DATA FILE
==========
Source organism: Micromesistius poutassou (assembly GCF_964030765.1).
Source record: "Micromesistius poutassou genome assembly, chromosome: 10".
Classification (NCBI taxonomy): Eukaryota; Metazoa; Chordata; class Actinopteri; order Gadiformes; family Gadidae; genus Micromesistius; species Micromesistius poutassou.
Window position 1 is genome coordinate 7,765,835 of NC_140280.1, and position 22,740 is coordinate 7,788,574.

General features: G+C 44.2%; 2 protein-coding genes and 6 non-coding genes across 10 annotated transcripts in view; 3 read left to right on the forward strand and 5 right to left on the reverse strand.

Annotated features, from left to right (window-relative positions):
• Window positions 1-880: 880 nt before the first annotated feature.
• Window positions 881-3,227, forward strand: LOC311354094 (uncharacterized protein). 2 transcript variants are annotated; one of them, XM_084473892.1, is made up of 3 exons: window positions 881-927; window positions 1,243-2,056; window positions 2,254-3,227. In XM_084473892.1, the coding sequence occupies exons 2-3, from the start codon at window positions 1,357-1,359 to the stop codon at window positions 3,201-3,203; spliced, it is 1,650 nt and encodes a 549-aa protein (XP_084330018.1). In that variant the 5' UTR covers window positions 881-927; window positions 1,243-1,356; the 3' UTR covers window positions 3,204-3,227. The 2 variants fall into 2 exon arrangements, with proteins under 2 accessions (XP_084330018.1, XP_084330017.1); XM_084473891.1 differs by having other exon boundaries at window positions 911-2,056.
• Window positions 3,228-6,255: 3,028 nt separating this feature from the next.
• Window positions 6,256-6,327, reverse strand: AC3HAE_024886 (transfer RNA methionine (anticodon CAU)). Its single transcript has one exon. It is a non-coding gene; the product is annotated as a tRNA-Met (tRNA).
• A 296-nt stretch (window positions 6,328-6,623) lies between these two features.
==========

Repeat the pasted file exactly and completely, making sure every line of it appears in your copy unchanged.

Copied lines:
Source organism: Micromesistius poutassou (assembly GCF_964030765.1).
Source record: "Micromesistius poutassou genome assembly, chromosome: 10".
Classification (NCBI taxonomy): Eukaryota; Metazoa; Chordata; class Actinopteri; order Gadiformes; family Gadidae; genus Micromesistius; species Micromesistius poutassou.
Window position 1 is genome coordinate 7,765,835 of NC_140280.1, and position 22,740 is coordinate 7,788,574.

General features: G+C 44.2%; 2 protein-coding genes and 6 non-coding genes across 10 annotated transcripts in view; 3 read left to right on the forward strand and 5 right to left on the reverse strand.

Annotated features, from left to right (window-relative positions):
• Window positions 1-880: 880 nt before the first annotated feature.
• Window positions 881-3,227, forward strand: LOC311354094 (uncharacterized protein). 2 transcript variants are annotated; one of them, XM_084473892.1, is made up of 3 exons: window positions 881-927; window positions 1,243-2,056; window positions 2,254-3,227. In XM_084473892.1, the coding sequence occupies exons 2-3, from the start codon at window positions 1,357-1,359 to the stop codon at window positions 3,201-3,203; spliced, it is 1,650 nt and encodes a 549-aa protein (XP_084330018.1). In that variant the 5' UTR covers window positions 881-927; window positions 1,243-1,356; the 3' UTR covers window positions 3,204-3,227. The 2 variants fall into 2 exon arrangements, with proteins under 2 accessions (XP_084330018.1, XP_084330017.1); XM_084473891.1 differs by having other exon boundaries at window positions 911-2,056.
• Window positions 3,228-6,255: 3,028 nt separating this feature from the next.
• Window positions 6,256-6,327, reverse strand: AC3HAE_024886 (transfer RNA methionine (anticodon CAU)). Its single transcript has one exon. It is a non-coding gene; the product is annotated as a tRNA-Met (tRNA).
• A 296-nt stretch (window positions 6,328-6,623) lies between these two features.